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Efficient newcomer attempts to steal wormgear`s crown

11 June, 2007

The German gear-motor manufacturer Zeitlauf has revived a century-old idea – the crown gearhead – to develop a range of angle gearheads which, it claims, are more efficient and longer-lasting than wormgear or bevel spur gear systems.

Crown gears consist of a cylindrical pinion (corresponding to an involute spur wheel) which interacts with a cog wheel, whose geometry varies over the width of the tooth. The teeth roll off each other with low friction, rather than sliding as happens in wormgears.

Although crown gears have been used in applications such as drive rod gearboxes, couplings and power tools, their complex tooth geometry has made them difficult and costly to apply to precision power gears.

For the past ten years, Zeitlauf has been collaborating with a group of other organisations – including RWTH Aachen University and the Swiss gear-cutting specialist Schnyder – to develop a cost-effective method for manufacturing crown gears using 21st century technologies, such as computer simulations.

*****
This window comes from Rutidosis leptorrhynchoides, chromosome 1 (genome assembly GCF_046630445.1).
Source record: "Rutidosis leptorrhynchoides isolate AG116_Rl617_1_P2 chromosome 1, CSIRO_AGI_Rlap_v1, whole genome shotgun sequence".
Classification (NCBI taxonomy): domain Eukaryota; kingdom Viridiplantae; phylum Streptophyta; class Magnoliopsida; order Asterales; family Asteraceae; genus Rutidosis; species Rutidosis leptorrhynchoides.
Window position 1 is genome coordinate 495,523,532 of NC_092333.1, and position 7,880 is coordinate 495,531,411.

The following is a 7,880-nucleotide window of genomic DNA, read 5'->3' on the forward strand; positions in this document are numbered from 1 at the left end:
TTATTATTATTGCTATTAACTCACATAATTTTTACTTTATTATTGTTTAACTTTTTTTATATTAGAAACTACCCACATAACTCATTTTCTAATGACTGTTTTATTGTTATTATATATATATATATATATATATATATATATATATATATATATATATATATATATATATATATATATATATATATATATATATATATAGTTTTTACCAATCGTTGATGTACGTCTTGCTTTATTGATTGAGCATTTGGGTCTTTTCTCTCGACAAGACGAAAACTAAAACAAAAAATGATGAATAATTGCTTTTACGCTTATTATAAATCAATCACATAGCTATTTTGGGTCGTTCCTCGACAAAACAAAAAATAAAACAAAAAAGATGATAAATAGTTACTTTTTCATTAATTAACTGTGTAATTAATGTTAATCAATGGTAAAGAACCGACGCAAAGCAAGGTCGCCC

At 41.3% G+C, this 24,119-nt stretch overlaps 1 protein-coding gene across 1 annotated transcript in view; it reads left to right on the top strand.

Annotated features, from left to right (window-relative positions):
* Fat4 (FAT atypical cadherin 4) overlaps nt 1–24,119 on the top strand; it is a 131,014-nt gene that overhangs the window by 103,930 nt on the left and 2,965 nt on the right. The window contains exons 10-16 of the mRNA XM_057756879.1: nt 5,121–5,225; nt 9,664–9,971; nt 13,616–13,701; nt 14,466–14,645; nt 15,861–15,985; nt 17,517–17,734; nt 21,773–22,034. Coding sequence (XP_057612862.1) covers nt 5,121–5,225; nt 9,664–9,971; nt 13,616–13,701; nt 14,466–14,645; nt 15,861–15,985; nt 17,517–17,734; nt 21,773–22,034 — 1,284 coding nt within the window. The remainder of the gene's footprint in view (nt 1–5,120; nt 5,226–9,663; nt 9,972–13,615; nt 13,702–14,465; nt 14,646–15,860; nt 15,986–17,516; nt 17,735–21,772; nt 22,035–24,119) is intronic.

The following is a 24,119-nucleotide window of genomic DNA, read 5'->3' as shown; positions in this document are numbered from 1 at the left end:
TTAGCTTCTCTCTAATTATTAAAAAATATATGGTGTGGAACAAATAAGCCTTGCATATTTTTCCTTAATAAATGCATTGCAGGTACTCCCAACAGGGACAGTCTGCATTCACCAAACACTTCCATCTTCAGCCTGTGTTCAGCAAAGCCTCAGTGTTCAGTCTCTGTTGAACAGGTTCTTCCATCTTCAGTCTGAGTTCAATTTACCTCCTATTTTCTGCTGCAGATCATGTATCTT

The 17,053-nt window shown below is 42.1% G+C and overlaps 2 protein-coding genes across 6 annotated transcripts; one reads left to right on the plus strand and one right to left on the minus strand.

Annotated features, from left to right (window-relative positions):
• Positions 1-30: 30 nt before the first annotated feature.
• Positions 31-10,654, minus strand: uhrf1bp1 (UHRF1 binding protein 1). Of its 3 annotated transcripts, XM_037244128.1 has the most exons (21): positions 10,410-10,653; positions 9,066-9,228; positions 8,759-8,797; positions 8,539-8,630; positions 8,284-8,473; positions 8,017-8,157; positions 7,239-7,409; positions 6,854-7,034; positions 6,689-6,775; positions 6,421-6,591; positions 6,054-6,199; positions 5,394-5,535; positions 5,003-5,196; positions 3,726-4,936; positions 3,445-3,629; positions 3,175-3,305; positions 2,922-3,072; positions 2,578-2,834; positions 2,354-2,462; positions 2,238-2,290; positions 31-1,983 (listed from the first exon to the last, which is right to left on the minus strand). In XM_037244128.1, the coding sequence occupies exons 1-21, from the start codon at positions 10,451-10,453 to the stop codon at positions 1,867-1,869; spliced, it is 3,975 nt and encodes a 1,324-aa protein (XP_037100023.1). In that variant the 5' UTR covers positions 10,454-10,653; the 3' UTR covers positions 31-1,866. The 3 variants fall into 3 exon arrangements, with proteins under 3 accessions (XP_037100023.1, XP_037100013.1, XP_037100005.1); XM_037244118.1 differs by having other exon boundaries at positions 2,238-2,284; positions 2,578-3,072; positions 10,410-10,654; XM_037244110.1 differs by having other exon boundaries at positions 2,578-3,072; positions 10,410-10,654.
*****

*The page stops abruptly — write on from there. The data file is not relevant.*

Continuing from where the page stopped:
Zeitlauf Etacrown cutaway

The resulting EtaCrown gearboxes (shown above in a cutaway view) operate with an efficiency in the range 85–96%. This means that their losses are up to 70% lower than those of similarly-rated worm gears, allowing smaller, cheaper motors to be used, and reducing the space needed to accommodate gearmotors by up to 30%. Unlike worm gears, the crown gears do not suffer from self-locking.

Because conventional tooth-gear gauging machines were not capable of measuring the small cogwheel geometries, Zeitlauf and its partners had to develop a special 3D gauging machine. They also produced a special gear-shaping machine to manufacture the crown gears economically in small batches.

Reductions in the range 4:1 to 113:1 are possible using one stage (delivering up to 4Nm of output torque), and up to 170:1 using two stages (up to 10Nm). Start-ups are said to be jolt-free, and noise levels low – especially if plastic gears are used.

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